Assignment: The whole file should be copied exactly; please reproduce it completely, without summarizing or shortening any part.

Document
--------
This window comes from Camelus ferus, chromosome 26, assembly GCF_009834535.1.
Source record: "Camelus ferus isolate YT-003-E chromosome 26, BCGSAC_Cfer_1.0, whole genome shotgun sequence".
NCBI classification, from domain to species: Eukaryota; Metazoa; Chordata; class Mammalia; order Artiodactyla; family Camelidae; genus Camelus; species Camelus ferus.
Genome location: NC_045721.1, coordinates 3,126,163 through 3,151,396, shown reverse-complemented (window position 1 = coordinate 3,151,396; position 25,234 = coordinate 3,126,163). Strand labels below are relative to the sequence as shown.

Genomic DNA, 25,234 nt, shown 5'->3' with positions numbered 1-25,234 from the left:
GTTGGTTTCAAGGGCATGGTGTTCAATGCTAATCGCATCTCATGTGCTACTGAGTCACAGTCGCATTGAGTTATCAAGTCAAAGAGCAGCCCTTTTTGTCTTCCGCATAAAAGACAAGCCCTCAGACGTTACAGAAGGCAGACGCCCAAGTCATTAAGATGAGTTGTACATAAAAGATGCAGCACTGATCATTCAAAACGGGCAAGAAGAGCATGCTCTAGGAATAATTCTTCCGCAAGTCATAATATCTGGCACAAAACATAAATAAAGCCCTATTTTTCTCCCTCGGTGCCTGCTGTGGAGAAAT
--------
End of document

This window comes from Camelus ferus, chromosome 26, assembly GCF_009834535.1.
Source record: "Camelus ferus isolate YT-003-E chromosome 26, BCGSAC_Cfer_1.0, whole genome shotgun sequence".
NCBI classification, from domain to species: Eukaryota; Metazoa; Chordata; class Mammalia; order Artiodactyla; family Camelidae; genus Camelus; species Camelus ferus.
Genome location: NC_045721.1, coordinates 3,126,163 through 3,151,396, shown reverse-complemented (window position 1 = coordinate 3,151,396; position 25,234 = coordinate 3,126,163). Strand labels below are relative to the sequence as shown.

Genomic DNA, 25,234 nt, shown 5'->3' with positions numbered 1-25,234 from the left:
GTTGGTTTCAAGGGCATGGTGTTCAATGCTAATCGCATCTCATGTGCTACTGAGTCACAGTCGCATTGAGTTATCAAGTCAAAGAGCAGCCCTTTTTGTCTTCCGCATAAAAGACAAGCCCTCAGACGTTACAGAAGGCAGACGCCCAAGTCATTAAGATGAGTTGTACATAAAAGATGCAGCACTGATCATTCAAAACGGGCAAGAAGAGCATGCTCTAGGAATAATTCTTCCGCAAGTCATAATATCTGGCACAAAACATAAATAAAGCCCTATTTTTCTCCCTCGGTGCCTGCTGTGGAGAAAT